Since unveiling Windows 11, Microsoft has been busy balancing the heaps of exciting new features with the new security caveats that were not as welcomed by the community members. In order to install Windows 11, your PC now needs a Trusted Platform Module (TPM 2.0).
What is TPM?
TPM is a way of storing encryption keys at the hardware level. Security researchers around the world widely accept this key encryption storage safer than relying on software. This makes it way harder for malicious software to hack and access your data.
Let’s take a practical example where TPM might come in handy:
When you press the power button on a PC that uses disk encryption + TPM, the Trusted Platform Module will deliver a small unique code called a cryptographic key. Now, one of the two scenarios can occur:
- If everything is normal, the encryption unlock is allowed, and your PC boots up normally.
- If there’s a problem with a key (maybe someone tried to tamper with the encrypted drive (remotely or not), your PC will not start.
On top of this, email clients like Thunderbird and Outlook also use TPM technology to handle encrypted or key-signed messaged. Browsers like Chrome, Opera, and Firefox are also starting to leverage TPM for certain protocols like maintaining SSL certificates for websites.
And lately, we’re also starting to see other consumer technology like printers and smart home accessories starting to use TPMs.
It doesn’t take a security expert to understand that the entire tech industry is adopting TPM as an industry standard.
Note: Apple’s new T2 security chip is essentially a TPM branded in the company’s usual fashion.
Is my PC equipped with TPM? Can I run Windows 11?
If your PC was built after 2015, there’s a very good chance that it’s equipped with a Trusted Platform Module regardless of either it has a dedicated chip or not.
You don’t need a dedicated TPM 2.0 chip to run Windows 11, despite the super-confusing system requirements that Microsoft initially published.
As we’ve been able to confirm, almost all modern AMD and Intel processors already meet Microsoft’s TPM 2.0 requirements, and those that fail PC Health check do so because of a BIOS setting that forces the firmware-powered TPM to remain disabled.
TPM vs PTT
So as we’ve already established, your computer might support TPM even if it doesn’t have a dedicated chip for it. This is possible because many CPUs actually include TPM in their firmware.
Intel’s trademark name for this firmware technique is Platform Trust Technology (PTT). Intel started to include this patented technology starting with their 4th generation processors sometime in 2013.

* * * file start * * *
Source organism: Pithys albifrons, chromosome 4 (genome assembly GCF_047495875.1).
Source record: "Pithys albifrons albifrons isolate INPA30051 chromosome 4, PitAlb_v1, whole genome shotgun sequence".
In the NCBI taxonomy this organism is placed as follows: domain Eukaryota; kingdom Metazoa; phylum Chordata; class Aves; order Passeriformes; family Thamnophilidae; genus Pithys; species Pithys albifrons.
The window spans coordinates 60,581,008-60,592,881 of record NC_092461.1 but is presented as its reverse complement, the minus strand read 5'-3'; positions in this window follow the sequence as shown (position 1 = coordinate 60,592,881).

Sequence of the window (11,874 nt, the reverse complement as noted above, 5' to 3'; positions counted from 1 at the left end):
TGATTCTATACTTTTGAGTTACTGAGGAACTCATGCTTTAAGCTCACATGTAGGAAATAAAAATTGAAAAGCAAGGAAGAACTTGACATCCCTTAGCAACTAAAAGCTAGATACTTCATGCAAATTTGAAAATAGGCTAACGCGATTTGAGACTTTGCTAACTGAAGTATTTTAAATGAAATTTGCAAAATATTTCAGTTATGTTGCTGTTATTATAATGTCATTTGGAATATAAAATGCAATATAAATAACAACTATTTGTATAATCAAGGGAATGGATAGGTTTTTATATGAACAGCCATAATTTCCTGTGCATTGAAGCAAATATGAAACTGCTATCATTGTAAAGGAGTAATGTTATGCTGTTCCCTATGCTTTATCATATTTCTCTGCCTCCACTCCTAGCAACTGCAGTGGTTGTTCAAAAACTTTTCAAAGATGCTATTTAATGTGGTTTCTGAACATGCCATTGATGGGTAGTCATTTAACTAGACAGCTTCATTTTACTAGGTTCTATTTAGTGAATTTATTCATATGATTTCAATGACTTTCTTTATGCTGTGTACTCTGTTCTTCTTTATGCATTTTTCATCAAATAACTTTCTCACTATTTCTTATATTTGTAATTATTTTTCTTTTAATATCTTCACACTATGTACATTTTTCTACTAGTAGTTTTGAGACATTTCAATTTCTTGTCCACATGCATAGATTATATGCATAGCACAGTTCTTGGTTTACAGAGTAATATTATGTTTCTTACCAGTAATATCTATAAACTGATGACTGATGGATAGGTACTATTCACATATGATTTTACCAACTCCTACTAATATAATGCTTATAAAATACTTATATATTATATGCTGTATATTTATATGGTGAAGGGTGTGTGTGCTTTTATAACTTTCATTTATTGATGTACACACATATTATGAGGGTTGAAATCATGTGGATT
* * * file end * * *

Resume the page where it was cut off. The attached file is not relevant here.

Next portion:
On the other hand, AMD CPUs (especially Ryzen iterations) include a similar TPM-enabling firmware technique called fTPM.
If you look at the bigger picture, Microsoft is quite reasonable with the security requirements on Windows 11 -They could have restricted Windows 11 to hardware-enabled TPMs, but that would have eliminated a huge chunk of the current potential market for Windows 10.
And since firmware TPM is allowed, you shouldn’t have any issues installing Windows 11 if your CPU is not older than 7- 8 years.
How to check if my PC supports TPM?
Checking if your Pc is capable of supporting TPM is easy since Microsoft has backed a checking tool inside every recent iteration of Windows 10.
Follow the instructions below to see if your computer is equipped with a Trusted Platform Module chip and check if it’s already enabled so Windows 11 can use it:
- Press Windows key + R to open up a Run dialog box. Inside the new text box that just appeared, type ‘tpm.msc’ and press Enter to open up the Trusted Platform Module (TPM) Management tool.
- Once you’re inside the Trusted Platform Module (TPM) screen, start by checking the Status page – If it says that ‘The TPM is ready to use‘ and the Specification Version (under TPM Manufacturer Information) is listed as 2.0, you’re good to go.
Note: If the Trusted Platform Module (TPM) Management inquiry says that ‘Compatible TPM cannot be found‘, it’s one of two things:
- TPM is not supported by your current hardware
- TPM is supported by your current hardware but it’s disabled at a system level.
Note: Many motherboard manufacturers choose to disable PTT (Intel) or fTPM (AMD) by default, so your first culprit, if the PC Health check fails, is to get to your BIOS settings and ensure that firmware-powered Platform Trust Technology is ENABLED.
Regardless of the scenario that is applicable to your current situation, there are a series of troubleshooting methods that you can follow in order to enable TPM on your machine.